From the Women in Military Service for American Memorial Foundation, Inc:
“Did you know…
“that for service in the American Revolution, Margaret Corbin, dubbed “Captain Molly,” became the first American woman to receive a military pension? At the defense of Ft. Washington, when her husband John Corbin was killed at the cannon, she assumed his post and was wounded. On July 6, 1779, the Continental Congress granted her money equal to one-half pay drawn by a soldier and one suit of clothes. Captain Molly is buried at West Point.” http://www.womensmemorial.org/Press/diduknow.html.
The service of women in America’s military has been long, large, and varied. Women have served in every American war and many “military actions.”
Over 400,000 women served in World War II. But women were not granted permanent status until President Truman signed the Women’s Armed Services Integration Act of 1948. A little late–but still, THERE.
Thirteen women have earned Silver Stars. SGT Leigh Ann Hester was the first to earn hers for valor in combat. In 2005.
There are obvious issues with women admitted to combat roles, and there are hidden ones. An obvious issue is that a woman must be able to perform to the required standard of the position. In anticipation that a woman WON’T be able to serve in certain positions–or elite units–the Joint Chiefs have recommended that exemptions from the admission of women may be applied for and granted.
But then there’s Rep. Tammy Duckworth’s recommendation: that the military should open up every unit to women and see if they can complete the required training. Duckworth lost both legs when her helicopter was shot down in Iraq. As she has said about her prostheses: “Where do you think this happened, a bar fight?” (See the entry on Duckworth at August 31, 2012.) Duckworth’s recommendation is simple as well as obvious: “If the women can’t meet the standards, they don’t get to graduate from the program.”
Why isn’t the Joint Chiefs’ recommendation as simple as Duckworth’s? It’s a virtual certainty that certain positions and units–such as the Seals and Rangers–won’t be flooded with female applicants. Even the male applicants for such positions wash out at a high rate. Perhaps there is a hidden reason for the Joint Chiefs’ recommendation: that certain elite positions should remain forever a man’s club. Women may be recognized as good for the military–but not good enough.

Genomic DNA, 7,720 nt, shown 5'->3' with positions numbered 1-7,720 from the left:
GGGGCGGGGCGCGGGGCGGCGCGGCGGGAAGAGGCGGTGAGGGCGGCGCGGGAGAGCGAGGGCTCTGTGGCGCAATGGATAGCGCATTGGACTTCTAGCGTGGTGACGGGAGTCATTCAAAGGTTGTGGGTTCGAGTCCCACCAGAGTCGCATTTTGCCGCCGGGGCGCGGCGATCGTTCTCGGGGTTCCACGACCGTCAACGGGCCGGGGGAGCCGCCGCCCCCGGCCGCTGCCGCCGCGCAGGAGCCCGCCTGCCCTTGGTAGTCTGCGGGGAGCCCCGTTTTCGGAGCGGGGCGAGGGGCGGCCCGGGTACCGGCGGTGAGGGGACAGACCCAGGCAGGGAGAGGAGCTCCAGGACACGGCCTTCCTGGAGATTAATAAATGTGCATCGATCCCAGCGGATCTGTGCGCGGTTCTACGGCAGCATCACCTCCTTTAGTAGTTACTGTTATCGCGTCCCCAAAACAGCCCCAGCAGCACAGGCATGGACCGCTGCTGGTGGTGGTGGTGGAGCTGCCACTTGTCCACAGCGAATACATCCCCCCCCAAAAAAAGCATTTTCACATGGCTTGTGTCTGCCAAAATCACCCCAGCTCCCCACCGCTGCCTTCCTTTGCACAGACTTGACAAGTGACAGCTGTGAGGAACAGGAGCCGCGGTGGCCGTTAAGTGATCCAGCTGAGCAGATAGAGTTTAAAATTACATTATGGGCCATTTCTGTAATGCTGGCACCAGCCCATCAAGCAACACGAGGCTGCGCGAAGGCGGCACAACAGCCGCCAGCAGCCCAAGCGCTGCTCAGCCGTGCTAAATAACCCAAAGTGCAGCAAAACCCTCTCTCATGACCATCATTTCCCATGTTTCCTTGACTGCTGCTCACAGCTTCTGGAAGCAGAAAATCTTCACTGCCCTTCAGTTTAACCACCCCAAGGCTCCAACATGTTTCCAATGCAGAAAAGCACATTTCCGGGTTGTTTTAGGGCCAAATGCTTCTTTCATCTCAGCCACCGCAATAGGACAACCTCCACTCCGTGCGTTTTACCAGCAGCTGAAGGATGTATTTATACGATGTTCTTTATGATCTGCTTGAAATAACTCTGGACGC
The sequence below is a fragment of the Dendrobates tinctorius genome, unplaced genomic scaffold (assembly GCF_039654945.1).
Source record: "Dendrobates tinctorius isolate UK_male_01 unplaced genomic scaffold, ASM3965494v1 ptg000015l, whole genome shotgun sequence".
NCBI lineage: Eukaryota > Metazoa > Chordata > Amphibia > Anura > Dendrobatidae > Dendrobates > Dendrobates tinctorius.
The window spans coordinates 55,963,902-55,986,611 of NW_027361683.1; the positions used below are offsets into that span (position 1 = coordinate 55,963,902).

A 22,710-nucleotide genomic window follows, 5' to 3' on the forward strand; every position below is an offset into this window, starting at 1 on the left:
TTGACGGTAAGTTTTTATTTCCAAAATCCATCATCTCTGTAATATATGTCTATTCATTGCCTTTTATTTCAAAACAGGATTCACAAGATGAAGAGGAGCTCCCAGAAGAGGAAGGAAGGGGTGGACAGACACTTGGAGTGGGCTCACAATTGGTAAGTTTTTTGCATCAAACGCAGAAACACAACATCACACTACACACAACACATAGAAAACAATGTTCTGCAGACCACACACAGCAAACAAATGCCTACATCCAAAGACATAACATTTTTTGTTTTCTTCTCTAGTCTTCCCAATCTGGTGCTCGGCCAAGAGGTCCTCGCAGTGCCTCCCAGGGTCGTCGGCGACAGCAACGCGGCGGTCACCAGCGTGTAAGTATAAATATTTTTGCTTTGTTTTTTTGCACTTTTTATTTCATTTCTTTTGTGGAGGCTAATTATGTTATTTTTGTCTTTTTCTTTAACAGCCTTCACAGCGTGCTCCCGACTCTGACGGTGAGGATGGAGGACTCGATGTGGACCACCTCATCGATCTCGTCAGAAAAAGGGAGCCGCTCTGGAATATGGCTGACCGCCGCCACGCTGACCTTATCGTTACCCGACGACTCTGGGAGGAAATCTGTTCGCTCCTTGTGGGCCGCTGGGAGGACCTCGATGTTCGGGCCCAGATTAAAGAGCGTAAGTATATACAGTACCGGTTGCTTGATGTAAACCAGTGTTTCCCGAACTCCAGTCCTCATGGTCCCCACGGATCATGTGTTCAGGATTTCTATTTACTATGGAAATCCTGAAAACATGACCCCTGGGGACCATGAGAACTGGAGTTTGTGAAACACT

Another “hidden” issue–because virtually no one is talking about it–is that when women are officially in “combat” positions, and more women are in combat zones, they will be eligible for combat awards and service benefits. That is something that the military, until now, has not had to recognize or fund. Service awards. Combat zone tax benefits. Military special pay benefits. Additional retirement benefits. The military has, in effect, been receiving the service of many women veterans at a discount rate.
And then there’s “the brass ceiling:” without combat assignments, women’s potential for promotion is severely restricted. Without combat assignments (even though they may serve in a combat zone), they may not receive combat training. Without official combat experience and leadership, a woman will never become…the Commandant of the Marine Corps, for example.
Or a member of the Joint Chiefs.